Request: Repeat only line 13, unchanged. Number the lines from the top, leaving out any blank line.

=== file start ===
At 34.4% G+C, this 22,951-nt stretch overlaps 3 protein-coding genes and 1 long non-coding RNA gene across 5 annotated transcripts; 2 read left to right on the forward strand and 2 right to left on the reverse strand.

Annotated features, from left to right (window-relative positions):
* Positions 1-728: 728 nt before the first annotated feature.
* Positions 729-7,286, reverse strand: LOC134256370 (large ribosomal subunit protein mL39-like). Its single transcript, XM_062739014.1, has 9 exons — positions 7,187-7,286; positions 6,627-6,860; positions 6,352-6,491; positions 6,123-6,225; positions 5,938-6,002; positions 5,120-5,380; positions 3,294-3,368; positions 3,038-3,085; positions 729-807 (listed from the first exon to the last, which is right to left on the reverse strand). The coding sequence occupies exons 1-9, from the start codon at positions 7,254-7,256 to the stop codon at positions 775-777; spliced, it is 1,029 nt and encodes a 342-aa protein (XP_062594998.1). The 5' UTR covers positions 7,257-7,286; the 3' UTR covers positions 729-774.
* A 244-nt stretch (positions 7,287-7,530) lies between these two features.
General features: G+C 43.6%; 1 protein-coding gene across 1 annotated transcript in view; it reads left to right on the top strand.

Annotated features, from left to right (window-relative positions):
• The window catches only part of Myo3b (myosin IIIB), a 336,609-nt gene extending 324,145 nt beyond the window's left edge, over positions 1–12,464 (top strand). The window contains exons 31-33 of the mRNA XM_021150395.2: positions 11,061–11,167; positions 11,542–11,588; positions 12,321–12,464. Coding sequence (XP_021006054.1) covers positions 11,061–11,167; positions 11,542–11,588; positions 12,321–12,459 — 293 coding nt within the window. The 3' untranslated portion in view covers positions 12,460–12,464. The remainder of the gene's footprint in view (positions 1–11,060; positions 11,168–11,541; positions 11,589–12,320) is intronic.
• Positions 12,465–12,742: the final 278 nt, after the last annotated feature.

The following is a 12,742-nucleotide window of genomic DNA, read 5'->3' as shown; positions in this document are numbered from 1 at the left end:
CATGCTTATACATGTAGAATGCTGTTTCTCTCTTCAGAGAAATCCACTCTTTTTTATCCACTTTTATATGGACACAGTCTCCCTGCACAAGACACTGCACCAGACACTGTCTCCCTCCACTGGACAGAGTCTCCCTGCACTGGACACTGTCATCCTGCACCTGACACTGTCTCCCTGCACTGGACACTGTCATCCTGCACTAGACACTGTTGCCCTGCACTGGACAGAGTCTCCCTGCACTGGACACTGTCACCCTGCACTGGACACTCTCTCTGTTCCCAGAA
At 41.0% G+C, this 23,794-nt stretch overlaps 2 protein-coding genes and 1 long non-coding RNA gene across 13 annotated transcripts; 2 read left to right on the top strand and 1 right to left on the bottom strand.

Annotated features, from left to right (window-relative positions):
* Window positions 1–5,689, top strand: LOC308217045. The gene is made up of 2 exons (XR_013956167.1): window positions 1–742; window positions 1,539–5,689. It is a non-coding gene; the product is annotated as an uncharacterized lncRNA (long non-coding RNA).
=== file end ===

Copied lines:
Annotated features, from left to right (window-relative positions):